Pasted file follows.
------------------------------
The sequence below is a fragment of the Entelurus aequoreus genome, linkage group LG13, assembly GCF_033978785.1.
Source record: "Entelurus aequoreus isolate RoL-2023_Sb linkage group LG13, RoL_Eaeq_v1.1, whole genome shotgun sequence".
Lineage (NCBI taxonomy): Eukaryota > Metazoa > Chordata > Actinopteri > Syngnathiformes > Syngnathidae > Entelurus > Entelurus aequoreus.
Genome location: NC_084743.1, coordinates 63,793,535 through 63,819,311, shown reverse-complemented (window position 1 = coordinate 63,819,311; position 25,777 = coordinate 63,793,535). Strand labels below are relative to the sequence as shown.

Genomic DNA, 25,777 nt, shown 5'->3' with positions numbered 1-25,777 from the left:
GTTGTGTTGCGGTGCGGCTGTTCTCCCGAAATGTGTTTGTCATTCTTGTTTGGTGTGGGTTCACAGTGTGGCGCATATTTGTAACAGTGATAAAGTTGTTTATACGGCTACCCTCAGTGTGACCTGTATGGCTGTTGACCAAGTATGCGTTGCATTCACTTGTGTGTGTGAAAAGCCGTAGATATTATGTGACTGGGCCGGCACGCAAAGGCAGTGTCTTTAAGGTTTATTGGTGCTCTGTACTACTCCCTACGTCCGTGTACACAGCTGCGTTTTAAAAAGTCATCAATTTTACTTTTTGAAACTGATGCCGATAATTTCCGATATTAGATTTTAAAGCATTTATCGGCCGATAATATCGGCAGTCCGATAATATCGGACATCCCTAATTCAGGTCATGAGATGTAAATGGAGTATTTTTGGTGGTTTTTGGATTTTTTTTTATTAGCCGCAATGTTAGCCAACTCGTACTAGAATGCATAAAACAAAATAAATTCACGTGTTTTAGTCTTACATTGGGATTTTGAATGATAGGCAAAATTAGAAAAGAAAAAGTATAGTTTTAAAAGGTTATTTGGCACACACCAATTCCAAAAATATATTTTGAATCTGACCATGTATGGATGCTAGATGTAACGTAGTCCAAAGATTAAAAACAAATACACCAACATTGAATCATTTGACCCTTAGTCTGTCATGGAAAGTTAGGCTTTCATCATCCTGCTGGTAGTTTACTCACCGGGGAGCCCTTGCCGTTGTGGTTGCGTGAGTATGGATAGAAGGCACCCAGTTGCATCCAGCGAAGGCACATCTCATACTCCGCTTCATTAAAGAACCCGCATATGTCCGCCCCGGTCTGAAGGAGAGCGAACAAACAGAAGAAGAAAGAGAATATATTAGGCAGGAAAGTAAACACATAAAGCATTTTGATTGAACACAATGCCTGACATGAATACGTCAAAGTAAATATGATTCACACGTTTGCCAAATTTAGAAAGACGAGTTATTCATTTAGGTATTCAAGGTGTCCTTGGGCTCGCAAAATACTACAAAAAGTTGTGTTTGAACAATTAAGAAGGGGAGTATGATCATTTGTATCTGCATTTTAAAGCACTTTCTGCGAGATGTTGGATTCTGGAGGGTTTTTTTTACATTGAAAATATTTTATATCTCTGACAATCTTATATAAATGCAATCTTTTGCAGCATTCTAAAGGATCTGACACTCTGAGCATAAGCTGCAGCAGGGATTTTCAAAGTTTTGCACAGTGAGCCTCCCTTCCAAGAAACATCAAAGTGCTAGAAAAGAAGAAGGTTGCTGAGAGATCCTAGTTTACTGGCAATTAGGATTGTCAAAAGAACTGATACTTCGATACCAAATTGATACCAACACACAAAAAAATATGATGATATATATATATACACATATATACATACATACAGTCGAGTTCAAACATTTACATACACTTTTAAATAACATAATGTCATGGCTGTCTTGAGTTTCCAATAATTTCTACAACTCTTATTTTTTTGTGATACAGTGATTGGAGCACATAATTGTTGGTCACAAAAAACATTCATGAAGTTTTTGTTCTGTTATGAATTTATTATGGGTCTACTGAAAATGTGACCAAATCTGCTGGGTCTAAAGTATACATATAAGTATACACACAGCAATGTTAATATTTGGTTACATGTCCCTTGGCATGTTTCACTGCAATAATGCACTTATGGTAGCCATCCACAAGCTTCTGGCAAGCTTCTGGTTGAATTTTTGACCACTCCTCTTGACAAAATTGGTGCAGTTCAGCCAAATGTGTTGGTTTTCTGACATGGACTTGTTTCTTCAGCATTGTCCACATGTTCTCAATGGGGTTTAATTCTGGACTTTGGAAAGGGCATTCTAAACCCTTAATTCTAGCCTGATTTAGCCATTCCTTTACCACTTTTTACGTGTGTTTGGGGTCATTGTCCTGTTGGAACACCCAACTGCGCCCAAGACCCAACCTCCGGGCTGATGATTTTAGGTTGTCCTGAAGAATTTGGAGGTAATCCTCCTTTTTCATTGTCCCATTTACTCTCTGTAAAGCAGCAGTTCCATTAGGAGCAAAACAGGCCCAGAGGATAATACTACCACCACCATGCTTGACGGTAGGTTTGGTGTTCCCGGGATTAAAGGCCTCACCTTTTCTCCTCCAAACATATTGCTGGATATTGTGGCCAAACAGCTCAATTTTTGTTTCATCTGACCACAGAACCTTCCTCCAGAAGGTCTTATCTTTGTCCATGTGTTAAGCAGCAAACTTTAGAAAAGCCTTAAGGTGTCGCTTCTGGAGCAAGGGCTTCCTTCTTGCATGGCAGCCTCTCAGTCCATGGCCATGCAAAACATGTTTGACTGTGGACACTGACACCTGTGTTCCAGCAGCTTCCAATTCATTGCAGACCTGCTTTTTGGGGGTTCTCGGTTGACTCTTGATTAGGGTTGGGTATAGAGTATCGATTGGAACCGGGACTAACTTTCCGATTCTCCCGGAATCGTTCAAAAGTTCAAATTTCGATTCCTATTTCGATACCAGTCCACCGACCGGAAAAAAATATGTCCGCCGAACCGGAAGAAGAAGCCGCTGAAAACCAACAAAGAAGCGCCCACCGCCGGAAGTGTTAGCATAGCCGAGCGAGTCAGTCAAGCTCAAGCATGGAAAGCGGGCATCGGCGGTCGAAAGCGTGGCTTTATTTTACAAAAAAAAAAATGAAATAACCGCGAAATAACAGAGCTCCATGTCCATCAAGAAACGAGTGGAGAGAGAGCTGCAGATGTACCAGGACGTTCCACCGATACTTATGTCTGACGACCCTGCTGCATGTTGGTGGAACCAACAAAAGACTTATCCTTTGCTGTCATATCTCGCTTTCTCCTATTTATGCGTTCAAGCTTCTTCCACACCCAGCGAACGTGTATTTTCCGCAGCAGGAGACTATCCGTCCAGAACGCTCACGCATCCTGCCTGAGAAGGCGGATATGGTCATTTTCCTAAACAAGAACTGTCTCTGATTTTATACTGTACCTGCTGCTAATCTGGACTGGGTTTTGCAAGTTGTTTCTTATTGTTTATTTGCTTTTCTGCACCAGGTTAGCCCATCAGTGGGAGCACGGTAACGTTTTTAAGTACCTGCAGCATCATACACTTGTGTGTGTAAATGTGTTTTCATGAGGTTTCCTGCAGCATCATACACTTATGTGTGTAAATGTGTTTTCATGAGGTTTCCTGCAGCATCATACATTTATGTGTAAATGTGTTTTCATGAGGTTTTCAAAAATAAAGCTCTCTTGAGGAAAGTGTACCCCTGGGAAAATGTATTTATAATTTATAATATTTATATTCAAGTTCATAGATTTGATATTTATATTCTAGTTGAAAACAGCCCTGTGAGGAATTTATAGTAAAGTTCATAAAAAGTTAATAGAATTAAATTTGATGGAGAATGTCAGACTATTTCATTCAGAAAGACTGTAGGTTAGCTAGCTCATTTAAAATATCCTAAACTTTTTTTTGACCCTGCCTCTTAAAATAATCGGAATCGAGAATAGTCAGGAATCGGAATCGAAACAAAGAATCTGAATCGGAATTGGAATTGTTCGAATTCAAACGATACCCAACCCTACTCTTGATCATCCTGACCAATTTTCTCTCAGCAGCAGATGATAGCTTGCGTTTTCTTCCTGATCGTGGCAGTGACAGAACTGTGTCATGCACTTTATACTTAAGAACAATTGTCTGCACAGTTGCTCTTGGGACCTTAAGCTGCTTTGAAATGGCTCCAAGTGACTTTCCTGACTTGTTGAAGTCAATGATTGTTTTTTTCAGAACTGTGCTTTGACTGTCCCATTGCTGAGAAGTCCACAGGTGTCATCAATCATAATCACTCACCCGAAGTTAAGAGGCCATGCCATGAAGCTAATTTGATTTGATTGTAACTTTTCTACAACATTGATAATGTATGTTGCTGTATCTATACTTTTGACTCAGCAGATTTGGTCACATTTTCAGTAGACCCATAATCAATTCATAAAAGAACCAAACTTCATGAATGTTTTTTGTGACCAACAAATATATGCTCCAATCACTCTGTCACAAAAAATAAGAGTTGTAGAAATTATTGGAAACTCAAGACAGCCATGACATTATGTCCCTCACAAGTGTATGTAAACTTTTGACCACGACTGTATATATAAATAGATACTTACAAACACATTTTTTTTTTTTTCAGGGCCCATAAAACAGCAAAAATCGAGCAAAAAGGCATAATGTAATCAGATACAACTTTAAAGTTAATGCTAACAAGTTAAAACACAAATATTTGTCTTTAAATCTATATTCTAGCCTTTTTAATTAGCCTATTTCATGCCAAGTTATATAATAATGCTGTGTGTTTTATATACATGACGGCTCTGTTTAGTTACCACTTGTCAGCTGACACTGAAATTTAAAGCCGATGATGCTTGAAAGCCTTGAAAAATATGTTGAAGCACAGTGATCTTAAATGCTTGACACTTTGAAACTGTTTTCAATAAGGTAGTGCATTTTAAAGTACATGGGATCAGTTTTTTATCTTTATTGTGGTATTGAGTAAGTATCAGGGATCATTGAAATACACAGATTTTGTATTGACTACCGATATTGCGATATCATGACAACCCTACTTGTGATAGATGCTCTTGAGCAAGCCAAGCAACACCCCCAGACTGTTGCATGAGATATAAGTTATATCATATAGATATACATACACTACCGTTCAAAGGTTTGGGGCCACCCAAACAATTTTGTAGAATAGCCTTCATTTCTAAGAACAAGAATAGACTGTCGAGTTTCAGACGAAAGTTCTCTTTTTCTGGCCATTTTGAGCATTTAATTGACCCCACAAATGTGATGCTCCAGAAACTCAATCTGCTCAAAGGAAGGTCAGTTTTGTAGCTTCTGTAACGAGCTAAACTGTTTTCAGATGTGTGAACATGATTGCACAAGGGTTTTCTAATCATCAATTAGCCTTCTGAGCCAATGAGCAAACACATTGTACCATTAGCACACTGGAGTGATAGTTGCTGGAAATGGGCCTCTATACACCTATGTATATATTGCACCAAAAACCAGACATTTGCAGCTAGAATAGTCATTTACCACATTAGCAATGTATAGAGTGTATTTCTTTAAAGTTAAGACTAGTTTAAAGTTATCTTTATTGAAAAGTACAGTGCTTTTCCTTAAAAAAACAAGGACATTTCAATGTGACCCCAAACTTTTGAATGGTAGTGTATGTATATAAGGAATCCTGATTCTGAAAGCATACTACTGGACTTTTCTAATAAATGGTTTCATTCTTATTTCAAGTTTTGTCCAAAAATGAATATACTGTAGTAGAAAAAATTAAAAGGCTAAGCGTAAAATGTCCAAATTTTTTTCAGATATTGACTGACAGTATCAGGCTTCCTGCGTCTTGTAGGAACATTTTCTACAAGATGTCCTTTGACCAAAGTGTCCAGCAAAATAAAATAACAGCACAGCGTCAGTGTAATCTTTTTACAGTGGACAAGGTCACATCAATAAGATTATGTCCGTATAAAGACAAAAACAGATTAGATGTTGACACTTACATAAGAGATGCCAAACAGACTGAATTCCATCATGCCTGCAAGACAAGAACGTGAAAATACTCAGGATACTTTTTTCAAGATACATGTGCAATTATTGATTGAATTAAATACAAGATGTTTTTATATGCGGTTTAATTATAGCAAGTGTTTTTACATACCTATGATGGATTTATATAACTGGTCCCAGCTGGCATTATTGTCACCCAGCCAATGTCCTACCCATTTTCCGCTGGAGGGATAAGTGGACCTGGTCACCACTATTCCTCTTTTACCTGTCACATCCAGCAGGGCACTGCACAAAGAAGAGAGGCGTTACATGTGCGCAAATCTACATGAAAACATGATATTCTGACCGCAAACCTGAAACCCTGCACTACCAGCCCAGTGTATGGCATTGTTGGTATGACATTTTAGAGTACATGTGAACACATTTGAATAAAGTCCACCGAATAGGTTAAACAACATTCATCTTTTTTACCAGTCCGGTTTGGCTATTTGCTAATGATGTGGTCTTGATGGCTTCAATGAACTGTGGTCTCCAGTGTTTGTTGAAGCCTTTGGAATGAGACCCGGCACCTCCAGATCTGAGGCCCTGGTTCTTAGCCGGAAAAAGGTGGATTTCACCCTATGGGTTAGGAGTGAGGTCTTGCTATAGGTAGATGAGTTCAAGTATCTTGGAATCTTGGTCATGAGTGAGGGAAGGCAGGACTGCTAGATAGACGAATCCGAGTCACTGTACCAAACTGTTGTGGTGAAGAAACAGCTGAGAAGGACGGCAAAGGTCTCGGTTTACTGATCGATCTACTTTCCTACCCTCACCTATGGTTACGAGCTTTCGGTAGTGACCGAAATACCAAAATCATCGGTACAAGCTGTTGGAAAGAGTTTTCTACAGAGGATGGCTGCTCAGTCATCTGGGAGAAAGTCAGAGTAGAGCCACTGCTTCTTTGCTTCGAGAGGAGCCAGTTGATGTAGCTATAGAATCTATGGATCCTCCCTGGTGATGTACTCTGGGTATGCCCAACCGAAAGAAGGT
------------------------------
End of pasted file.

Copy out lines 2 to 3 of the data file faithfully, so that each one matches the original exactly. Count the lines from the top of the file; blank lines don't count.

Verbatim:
Source record: "Entelurus aequoreus isolate RoL-2023_Sb linkage group LG13, RoL_Eaeq_v1.1, whole genome shotgun sequence".
Lineage (NCBI taxonomy): Eukaryota > Metazoa > Chordata > Actinopteri > Syngnathiformes > Syngnathidae > Entelurus > Entelurus aequoreus.